Takara's eyebrows climbed, apple lingering in her grip, half-full mouth faltering as she contemplated the thinly veiled analogue. "Wow," she muttered, partly chewed apple pulp pressed into a cheek to allow her words to pass by. "That's deep, Uncle Luke." The Bajoran's eyes narrowed into a scowl. "No really!" she protested, swinging her legs down, and sitting herself up on the couch. "I'm serious. Super profound. I totally get it, especially the part about you being an outdated Bajoran antique."

Luka grunted out a wordless retort, reaching for the frequency compensator, and sliding it into the freshly modified housing. "That's Commander Antique, thank you very much."

He sighed at that. It was a circumstance he was still getting used to, being back in service again; back in uniform again. It hadn't been entirely voluntary, though Luka had hardly been compelled at gunpoint. Takara's father was more subtle than that, instructions disguised as requested favours, there to be complied with or refused at your discretion: but it was always the former, with anyone who knew him well enough to have learned that Admiral Parami seldom decided upon anything unless it was for some greater good or carefully considered logic. It was never outright stated why Parami wanted Luka back in service, though the Bajoran had his speculations. One of them was seated opposite him, embarking on a new phase of her career without the support system that Jacen had subtly and carefully surrounded her with back aboard the Orion. Whether it was the primary motivation or not, Luka understood that keeping an eye out for Takara was an unspoken side objective. Of course, if they ever talked about it, Luka would likely find that Takara was under a similar impression, convinced that she was here to keep an eye on him. Her father did that: combined people, brought them together, gauged their missing pieces and calculated a means to help reinforce them.

"Is there a reason for this unannounced visit," he asked, shifting his contemplation to focus on the here and now, "Or are you just here to be a nuisance?"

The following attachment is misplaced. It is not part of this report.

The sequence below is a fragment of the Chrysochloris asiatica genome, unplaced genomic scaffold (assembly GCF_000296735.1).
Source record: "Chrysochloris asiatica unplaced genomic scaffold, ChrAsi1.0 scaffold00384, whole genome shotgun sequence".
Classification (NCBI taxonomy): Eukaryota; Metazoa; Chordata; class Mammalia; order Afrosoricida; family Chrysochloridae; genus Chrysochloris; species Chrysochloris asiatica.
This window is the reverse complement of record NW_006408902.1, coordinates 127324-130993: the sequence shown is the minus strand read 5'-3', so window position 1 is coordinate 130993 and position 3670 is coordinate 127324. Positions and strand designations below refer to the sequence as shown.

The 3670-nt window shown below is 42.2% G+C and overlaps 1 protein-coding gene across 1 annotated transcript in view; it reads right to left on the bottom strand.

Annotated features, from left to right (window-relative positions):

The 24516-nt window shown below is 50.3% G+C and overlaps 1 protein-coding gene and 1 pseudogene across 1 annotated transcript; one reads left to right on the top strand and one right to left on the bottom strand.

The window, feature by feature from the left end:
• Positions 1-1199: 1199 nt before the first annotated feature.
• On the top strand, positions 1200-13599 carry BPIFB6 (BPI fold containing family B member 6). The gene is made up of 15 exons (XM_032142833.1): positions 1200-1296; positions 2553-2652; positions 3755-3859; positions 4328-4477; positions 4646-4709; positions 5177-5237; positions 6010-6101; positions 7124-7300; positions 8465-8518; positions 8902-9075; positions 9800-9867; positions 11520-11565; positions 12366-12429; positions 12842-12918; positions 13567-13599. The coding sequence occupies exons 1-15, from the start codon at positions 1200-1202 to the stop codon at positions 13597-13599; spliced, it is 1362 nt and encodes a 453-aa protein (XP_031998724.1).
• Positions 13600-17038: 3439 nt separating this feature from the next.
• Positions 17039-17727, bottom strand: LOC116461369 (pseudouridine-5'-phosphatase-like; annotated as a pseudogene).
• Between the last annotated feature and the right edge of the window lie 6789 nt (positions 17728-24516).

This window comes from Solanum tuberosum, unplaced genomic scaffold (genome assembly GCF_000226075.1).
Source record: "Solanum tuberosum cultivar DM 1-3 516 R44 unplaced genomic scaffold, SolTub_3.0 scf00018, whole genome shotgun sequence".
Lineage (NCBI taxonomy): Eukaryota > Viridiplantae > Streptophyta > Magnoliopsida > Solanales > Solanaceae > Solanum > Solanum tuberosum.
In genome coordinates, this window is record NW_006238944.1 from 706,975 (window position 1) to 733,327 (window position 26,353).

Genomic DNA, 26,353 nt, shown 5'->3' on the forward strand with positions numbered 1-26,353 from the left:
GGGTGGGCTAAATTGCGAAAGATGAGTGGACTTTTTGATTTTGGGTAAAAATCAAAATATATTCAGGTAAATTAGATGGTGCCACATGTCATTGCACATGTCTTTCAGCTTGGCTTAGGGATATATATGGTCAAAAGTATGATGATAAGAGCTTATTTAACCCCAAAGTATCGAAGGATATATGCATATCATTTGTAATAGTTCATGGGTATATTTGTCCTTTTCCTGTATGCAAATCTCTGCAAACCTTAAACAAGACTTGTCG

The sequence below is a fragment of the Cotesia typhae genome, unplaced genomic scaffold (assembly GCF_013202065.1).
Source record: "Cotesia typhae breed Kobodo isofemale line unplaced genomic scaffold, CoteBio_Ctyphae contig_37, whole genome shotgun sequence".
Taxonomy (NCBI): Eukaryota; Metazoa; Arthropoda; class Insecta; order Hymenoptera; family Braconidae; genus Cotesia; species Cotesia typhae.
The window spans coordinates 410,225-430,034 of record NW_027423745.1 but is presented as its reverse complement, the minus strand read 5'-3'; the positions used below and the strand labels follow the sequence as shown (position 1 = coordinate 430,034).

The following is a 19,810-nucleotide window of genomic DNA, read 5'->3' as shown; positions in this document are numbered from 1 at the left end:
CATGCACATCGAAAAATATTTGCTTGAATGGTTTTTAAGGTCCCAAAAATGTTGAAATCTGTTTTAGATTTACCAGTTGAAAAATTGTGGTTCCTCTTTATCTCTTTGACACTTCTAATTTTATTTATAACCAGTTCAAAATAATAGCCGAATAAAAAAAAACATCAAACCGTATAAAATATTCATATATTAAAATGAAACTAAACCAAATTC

Kara pretended to be offended, for a solid few seconds before she settled back into a normal expression. "I received word from Ops," she explained. "The Vindicator has pushed up their timetable. They'll be departing in three hours. I figured that you wouldn't want to be left behind, and, well -" A mischievous grin curled across her features. "- I know how long it takes a man of your advanced years to get ready to do anything. All that forgetfulness to fit in, all those bathroom breaks to schedule..."

Like lightning, Luka's hand grasped the Starfleet issue throw cushion beside him, and hurled it across the room at the Lieutenant. She deflected, her reflexes too fast for such a crude projectile; the sound that escaped her was almost a giggle, and for the briefest of moments she was almost a teenager again, and Luka was almost a quarter of a century younger. "Get out," he grunted, but the frustration in his voice was all play, and Takara was all smiles as she began to comply, extracting herself from the couch and skirting her way around the coffee table towards him. "I'll meet you at the airlock," he added, as Takara hesitated long enough to bend down and plant a platonic kiss on the top of his head. "And try to behave. I don't need you embarrassing me on my first day."

Takara grinned as she backstepped her way towards the doorway, reaching for the controls with one hand, and throwing a casual salute with the apple-holding other. "Best behaviour. Aye aye, Commander."

And with that she was gone, leaving Luka to sigh and grumble to himself in the once again peaceful solitude of his guest quarters. "Thank the Prophets," he muttered, another component clicking into place, a warm hum suddenly emitting from the rifle's circuits as stable connectivity was achieved, "For granting me the wisdom not to have children of my own."


Commander Luka Kane
Chief Security/Tactical Officer

Lieutenant Takara Edden-Parami
Tactical Officer